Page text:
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'I thought so. I am right after all!' cried Mina, clapping her
'But,' continued her mother, I should not have been really happy; for all this would have been the price of falsehood and treachery; and while there is now in my heart only sorrow, there would have been despair.'
'Tell me how this can be?' said Mina despondingly.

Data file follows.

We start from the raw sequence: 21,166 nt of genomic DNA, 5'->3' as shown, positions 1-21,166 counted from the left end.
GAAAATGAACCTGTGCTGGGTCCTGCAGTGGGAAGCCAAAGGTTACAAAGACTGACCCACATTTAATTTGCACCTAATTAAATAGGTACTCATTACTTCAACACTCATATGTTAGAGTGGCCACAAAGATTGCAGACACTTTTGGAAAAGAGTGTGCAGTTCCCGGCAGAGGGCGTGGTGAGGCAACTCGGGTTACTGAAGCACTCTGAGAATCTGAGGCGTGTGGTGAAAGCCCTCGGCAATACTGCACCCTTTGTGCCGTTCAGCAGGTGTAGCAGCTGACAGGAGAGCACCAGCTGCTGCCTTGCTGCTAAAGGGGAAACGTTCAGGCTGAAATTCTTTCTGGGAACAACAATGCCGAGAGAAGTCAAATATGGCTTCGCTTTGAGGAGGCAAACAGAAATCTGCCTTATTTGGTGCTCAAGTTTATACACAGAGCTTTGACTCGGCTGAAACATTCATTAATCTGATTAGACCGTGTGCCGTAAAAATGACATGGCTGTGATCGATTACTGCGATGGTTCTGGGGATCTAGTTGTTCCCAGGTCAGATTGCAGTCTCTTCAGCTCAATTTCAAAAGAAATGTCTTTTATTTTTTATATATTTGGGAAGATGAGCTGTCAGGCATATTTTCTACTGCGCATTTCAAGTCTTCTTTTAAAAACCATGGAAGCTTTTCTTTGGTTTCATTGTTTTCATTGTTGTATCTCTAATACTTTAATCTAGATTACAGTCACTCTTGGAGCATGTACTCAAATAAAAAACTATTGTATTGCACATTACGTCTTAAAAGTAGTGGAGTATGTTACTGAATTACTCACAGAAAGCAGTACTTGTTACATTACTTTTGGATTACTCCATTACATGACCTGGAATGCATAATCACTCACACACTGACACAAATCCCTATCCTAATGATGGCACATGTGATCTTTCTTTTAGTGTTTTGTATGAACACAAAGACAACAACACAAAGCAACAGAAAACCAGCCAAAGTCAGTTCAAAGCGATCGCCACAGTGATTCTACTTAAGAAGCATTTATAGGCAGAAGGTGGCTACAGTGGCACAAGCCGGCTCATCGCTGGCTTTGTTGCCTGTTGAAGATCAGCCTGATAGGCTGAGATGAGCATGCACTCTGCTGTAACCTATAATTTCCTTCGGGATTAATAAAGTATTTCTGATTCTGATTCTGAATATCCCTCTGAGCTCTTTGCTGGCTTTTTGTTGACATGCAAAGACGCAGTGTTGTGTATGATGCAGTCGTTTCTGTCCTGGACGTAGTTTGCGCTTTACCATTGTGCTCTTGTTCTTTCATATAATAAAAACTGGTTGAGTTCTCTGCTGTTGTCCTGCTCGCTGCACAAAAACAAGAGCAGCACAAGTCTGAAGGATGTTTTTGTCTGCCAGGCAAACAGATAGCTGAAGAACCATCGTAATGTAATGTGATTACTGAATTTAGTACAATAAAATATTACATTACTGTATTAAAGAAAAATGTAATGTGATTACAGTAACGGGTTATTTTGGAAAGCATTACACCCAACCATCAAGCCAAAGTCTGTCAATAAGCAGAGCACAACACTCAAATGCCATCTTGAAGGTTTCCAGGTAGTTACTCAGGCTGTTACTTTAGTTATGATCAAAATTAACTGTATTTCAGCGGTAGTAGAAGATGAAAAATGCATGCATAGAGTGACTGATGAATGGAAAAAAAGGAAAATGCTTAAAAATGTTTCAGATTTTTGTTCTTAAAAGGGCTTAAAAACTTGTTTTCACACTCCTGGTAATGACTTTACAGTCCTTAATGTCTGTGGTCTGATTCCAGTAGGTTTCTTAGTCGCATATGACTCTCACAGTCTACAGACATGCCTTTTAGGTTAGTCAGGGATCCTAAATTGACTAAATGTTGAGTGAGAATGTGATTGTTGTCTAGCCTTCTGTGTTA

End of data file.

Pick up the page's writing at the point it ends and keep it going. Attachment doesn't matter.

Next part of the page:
And Madame Block related her story, which we can only give in outline. She was the daughter of a humble tradesman of Paris; her beauty made her a celebrity in her quarter; and many offers of marriage came both direct to her and through her father. But she refused them all, not from caprice or ambition, but, she said, from the sordid, or vulgar, or disreputable characters of those who made them. Like Mina, she believed in herself, and thought that she was too fair a prize for the first reformed rake who chose to settle down into matrimony. Thus time wore on, and the early bloom of youth paled into the more steady tints of womanhood. Then a bright vision appeared to her, endowed with a name which seemed at first to her unpicturesque and even ridiculous. Casimir Block, whom she supposed to be a Pole, residing in Paris as a student, came to live in the same house. He no sooner beheld her, than he gave testimonies of unequivocal admiration, and soon contrived to make himself agreeable to her father, Paul Sismond. The courtship that took place was rapid; and Adelaide even confessed that in a week her heart was won. The stranger was evidently well supplied with money, so that there was no objection on that score. In three months, they were affianced, and would have been immediately married, but for the absence of some necessary papers on Casimir's part. When asked to produce these, he became much agitated; but suddenly recovering his selfpossession, said he would go and fetch them himself, and return in two months. Parents and neighbours began to suspect that all was not well, but Adelaide remained unshaken. In an interview with her lover, she promised, in her enthusiasm, to wait, not only two months, but all her life, rather than marry any one else. Casimir departed, and gave no sign for more than a year. Public opinion laughed at her as a jilted one; but she patiently bore everything, and was at length rewarded by the arrival of her lover. He explained his absence and his silence in the most satisfactory manner, and produced every necessary document. The marriage was celebrated, and two years of uninterrupted happiness followed.